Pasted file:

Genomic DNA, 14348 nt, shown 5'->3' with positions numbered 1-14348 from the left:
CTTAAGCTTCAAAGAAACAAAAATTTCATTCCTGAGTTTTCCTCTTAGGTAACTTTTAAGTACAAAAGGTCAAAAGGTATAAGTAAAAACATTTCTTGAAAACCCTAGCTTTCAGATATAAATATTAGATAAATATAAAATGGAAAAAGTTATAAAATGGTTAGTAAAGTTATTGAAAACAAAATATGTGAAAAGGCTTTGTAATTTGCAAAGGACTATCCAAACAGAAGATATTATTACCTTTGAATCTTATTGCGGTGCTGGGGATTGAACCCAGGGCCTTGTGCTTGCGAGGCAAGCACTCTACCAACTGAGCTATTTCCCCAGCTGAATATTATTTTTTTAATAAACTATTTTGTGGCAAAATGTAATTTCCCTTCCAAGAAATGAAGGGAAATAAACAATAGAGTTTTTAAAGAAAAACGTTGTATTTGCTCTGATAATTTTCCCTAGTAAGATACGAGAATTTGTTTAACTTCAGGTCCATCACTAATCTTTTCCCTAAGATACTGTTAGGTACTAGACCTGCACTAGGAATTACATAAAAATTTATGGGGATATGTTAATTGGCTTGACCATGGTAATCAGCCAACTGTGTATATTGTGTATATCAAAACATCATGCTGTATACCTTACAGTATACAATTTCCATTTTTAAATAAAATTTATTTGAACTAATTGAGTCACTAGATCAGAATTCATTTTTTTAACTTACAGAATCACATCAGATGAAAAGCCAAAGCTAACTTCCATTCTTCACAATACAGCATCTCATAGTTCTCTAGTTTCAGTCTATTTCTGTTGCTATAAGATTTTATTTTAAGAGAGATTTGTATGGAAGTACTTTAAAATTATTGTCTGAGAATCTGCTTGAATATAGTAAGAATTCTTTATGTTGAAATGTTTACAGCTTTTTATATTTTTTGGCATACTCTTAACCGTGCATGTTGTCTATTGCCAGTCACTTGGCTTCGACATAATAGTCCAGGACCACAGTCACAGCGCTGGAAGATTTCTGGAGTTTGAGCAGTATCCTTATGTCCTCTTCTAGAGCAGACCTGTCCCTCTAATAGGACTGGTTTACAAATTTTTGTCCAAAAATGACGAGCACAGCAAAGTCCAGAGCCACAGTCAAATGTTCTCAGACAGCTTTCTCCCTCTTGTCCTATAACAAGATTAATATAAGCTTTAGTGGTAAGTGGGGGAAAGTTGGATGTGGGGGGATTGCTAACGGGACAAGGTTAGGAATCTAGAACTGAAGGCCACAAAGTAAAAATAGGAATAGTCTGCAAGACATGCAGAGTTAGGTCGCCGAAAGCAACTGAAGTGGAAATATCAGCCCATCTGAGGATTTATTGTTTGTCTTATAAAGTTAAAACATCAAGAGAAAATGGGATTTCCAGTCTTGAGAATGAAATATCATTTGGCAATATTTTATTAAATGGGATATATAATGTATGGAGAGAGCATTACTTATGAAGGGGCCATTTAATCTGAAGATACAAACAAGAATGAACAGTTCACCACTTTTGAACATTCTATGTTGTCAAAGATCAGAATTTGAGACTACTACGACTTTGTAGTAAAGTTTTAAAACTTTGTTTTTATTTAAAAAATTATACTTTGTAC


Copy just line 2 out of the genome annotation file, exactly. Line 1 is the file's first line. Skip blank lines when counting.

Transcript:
CTTAAGCTTCAAAGAAACAAAAATTTCATTCCTGAGTTTTCCTCTTAGGTAACTTTTAAGTACAAAAGGTCAAAAGGTATAAGTAAAAACATTTCTTGAAAACCCTAGCTTTCAGATATAAATATTAGATAAATATAAAATGGAAAAAGTTATAAAATGGTTAGTAAAGTTATTGAAAACAAAATATGTGAAAAGGCTTTGTAATTTGCAAAGGACTATCCAAACAGAAGATATTATTACCTTTGAATCTTATTGCGGTGCTGGGGATTGAACCCAGGGCCTTGTGCTTGCGAGGCAAGCACTCTACCAACTGAGCTATTTCCCCAGCTGAATATTATTTTTTTAATAAACTATTTTGTGGCAAAATGTAATTTCCCTTCCAAGAAATGAAGGGAAATAAACAATAGAGTTTTTAAAGAAAAACGTTGTATTTGCTCTGATAATTTTCCCTAGTAAGATACGAGAATTTGTTTAACTTCAGGTCCATCACTAATCTTTTCCCTAAGATACTGTTAGGTACTAGACCTGCACTAGGAATTACATAAAAATTTATGGGGATATGTTAATTGGCTTGACCATGGTAATCAGCCAACTGTGTATATTGTGTATATCAAAACATCATGCTGTATACCTTACAGTATACAATTTCCATTTTTAAATAAAATTTATTTGAACTAATTGAGTCACTAGATCAGAATTCATTTTTTTAACTTACAGAATCACATCAGATGAAAAGCCAAAGCTAACTTCCATTCTTCACAATACAGCATCTCATAGTTCTCTAGTTTCAGTCTATTTCTGTTGCTATAAGATTTTATTTTAAGAGAGATTTGTATGGAAGTACTTTAAAATTATTGTCTGAGAATCTGCTTGAATATAGTAAGAATTCTTTATGTTGAAATGTTTACAGCTTTTTATATTTTTTGGCATACTCTTAACCGTGCATGTTGTCTATTGCCAGTCACTTGGCTTCGACATAATAGTCCAGGACCACAGTCACAGCGCTGGAAGATTTCTGGAGTTTGAGCAGTATCCTTATGTCCTCTTCTAGAGCAGACCTGTCCCTCTAATAGGACTGGTTTACAAATTTTTGTCCAAAAATGACGAGCACAGCAAAGTCCAGAGCCACAGTCAAATGTTCTCAGACAGCTTTCTCCCTCTTGTCCTATAACAAGATTAATATAAGCTTTAGTGGTAAGTGGGGGAAAGTTGGATGTGGGGGGATTGCTAACGGGACAAGGTTAGGAATCTAGAACTGAAGGCCACAAAGTAAAAATAGGAATAGTCTGCAAGACATGCAGAGTTAGGTCGCCGAAAGCAACTGAAGTGGAAATATCAGCCCATCTGAGGATTTATTGTTTGTCTTATAAAGTTAAAACATCAAGAGAAAATGGGATTTCCAGTCTTGAGAATGAAATATCATTTGGCAATATTTTATTAAATGGGATATATAATGTATGGAGAGAGCATTACTTATGAAGGGGCCATTTAATCTGAAGATACAAACAAGAATGAACAGTTCACCACTTTTGAACATTCTATGTTGTCAAAGATCAGAATTTGAGACTACTACGACTTTGTAGTAAAGTTTTAAAACTTTGTTTTTATTTAAAAAATTATACTTTGTAC